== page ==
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Scientists prepare synthesis Madagascan cancer-fighting plants

WASHINGTON United States (Xinhua) -- Plant scientists at UK’s John Innes Centre unravel the complex chemistry of Madagascar periwinkle that opens up the potential for rapid synthesis of cancer-fighting compounds.

In a study published on Thursday in the journal Science, the researchers led by Sarah O’Connor, identified the last missing genes in the genome of the periwinkle that are devoted to building the chemical vinblastine after 15 years of research.
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This valuable natural product has been used as an anti-cancer drug since it was discovered in the 1950s.

Found in the leaves of Madagascar periwinkle (Catharanthus roseus), it proved to be a potent inhibitor of cell division and used against lymphomas and testicular, breast, bladder and lung cancers.

However, access to its life-extending chemistry has been laborious.

It takes approximately 500 kilograms of dried leaves to produce 1 gram of vinblastine.

O’Connor’s team used modern genome sequencing techniques to identify enzymes that build vinblastine precursor chemicals, which include catharanthine and tabersonine.

These can be readily chemically coupled using synthetic biology techniques to give vinblastine, according to the researchers.

"Vinblastine is one of of the most structurally complex medicinally active natural products in plants," said O’Connor.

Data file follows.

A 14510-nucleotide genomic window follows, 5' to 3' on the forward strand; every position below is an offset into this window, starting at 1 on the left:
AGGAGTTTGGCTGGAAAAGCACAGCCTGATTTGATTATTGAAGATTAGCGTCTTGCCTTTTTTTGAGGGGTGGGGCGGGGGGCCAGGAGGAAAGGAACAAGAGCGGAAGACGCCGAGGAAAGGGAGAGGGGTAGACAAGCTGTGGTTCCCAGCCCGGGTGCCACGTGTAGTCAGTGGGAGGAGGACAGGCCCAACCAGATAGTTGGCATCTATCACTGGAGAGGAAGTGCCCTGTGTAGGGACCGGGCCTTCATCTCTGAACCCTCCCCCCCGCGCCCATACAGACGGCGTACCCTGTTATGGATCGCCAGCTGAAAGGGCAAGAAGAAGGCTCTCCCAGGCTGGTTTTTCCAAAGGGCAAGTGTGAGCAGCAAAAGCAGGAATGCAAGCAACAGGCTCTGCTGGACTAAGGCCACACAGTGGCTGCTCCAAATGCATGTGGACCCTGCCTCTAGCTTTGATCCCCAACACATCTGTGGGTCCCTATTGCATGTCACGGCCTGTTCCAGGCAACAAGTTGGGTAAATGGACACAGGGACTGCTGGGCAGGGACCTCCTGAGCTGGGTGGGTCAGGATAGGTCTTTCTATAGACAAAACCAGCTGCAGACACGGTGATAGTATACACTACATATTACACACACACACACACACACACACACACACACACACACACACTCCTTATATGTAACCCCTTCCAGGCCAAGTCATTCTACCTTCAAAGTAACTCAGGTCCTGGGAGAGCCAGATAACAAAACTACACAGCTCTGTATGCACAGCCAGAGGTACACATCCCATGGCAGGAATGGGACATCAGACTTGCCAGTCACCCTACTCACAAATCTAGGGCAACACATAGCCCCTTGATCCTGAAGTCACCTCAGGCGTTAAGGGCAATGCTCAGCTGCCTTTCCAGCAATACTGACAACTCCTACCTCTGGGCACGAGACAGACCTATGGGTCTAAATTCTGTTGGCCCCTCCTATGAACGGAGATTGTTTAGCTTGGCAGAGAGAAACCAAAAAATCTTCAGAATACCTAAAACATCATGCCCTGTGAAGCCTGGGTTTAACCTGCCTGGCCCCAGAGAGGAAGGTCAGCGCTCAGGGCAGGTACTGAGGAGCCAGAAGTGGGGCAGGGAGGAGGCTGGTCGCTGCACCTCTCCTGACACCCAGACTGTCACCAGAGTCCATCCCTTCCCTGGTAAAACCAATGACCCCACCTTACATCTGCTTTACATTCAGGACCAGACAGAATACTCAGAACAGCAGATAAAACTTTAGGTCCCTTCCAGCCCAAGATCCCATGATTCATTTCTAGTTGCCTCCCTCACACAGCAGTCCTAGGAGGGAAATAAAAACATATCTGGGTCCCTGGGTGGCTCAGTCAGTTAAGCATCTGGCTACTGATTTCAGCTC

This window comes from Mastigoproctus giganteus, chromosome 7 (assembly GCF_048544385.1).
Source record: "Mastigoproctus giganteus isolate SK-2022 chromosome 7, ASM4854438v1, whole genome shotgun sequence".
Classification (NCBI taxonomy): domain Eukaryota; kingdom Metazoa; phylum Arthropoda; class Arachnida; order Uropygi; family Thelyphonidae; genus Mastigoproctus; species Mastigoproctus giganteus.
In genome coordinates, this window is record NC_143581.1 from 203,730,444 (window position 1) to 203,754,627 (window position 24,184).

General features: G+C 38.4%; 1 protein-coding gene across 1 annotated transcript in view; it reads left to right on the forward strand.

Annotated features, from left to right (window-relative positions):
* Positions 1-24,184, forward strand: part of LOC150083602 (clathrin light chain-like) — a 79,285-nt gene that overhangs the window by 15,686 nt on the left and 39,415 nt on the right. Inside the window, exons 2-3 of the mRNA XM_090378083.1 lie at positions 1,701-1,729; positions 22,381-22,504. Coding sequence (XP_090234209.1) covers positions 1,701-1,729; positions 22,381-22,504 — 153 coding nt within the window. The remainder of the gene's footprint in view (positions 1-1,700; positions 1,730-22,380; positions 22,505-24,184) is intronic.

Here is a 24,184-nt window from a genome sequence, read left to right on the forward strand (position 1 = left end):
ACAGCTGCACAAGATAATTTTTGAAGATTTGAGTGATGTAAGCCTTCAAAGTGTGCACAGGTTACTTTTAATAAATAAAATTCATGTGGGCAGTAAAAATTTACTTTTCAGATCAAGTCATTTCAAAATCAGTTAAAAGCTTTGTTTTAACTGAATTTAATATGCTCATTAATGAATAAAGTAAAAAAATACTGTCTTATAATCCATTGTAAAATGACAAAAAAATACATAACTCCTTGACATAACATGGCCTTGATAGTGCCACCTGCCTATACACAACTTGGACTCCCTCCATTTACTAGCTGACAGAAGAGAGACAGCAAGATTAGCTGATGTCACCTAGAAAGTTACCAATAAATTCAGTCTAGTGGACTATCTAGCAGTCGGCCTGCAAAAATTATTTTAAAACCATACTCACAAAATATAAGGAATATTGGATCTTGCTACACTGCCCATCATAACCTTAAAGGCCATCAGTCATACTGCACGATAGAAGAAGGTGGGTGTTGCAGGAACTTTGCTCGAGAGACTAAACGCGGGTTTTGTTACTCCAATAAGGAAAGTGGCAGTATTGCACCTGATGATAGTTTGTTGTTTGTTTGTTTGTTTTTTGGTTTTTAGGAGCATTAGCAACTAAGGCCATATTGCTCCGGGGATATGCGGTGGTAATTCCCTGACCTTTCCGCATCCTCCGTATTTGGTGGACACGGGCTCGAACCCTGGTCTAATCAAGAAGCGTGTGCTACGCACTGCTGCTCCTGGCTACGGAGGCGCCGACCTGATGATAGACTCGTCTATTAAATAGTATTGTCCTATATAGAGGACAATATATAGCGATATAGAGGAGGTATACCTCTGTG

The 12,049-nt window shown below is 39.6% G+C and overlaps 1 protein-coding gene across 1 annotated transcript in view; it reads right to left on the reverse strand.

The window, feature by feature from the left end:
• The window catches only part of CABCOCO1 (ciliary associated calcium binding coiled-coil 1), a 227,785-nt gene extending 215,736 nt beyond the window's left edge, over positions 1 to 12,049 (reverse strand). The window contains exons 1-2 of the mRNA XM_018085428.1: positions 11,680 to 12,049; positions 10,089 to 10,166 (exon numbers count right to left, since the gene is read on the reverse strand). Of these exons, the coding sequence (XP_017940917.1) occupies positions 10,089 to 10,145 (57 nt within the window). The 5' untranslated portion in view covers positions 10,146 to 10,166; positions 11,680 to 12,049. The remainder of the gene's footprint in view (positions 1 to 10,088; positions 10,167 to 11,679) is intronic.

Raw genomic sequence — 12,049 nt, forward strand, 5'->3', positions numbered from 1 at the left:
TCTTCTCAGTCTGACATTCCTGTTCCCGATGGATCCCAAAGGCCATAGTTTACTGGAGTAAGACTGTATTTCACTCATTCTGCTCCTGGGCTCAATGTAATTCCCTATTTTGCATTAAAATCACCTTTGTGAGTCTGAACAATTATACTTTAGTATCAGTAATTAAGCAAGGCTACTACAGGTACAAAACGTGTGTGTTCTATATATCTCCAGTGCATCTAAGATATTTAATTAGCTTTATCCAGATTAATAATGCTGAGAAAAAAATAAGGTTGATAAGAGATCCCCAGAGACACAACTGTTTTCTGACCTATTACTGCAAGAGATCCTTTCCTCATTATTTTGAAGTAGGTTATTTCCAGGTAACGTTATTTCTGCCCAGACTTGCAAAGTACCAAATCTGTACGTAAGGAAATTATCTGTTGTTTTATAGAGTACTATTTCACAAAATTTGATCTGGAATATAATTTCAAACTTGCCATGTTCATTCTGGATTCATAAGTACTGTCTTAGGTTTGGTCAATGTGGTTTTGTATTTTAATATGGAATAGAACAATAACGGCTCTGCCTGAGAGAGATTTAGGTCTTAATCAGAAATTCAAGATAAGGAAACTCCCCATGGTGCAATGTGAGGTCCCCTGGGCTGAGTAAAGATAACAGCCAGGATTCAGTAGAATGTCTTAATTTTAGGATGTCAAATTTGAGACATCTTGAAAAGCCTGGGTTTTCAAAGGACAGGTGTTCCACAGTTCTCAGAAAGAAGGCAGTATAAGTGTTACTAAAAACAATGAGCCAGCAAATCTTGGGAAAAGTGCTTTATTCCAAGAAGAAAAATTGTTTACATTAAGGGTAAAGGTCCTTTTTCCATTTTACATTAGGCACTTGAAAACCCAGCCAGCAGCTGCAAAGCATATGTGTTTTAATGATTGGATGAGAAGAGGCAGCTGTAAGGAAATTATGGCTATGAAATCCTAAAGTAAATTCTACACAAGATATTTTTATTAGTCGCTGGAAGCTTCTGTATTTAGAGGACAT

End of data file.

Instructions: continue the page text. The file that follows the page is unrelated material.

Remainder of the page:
.Scientists prepare synthesis Madagascan cancer-fighting plants | Coastweek

Catharanthus roseus, commonly known as the Madagascar periwinkle, Rose Periwinkle, or rosy periwinkle, is a species of flowering plant in the dogbane family Apocynaceae. It is native and endemic to Madagascar, but grown elsewhere as an ornamental and medicinal plant, a source of the drugs vincristine and vinblastine, used to treat cancer. Other English names include ‘"Cape periwinkle" and "old-maid". WIKIPEDIA PHOTO - HITROMILANES
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"With this information we can now try to increase the amount of vinblastine produced either in the plant, or by placing synthetic genes into hosts such as yeast or plants."

Having assembled the genetic pathway and the chemical structures, the team are now in a position to use the information to create more compounds much more quickly using synthetic biology techniques.

O’Connor anticipated that her group or another in this competitive field would be able to produce microgram quantities of vinblastine or its precursors, namely vindoline or catharanthine, in the next 12 to 18 months.

             

 

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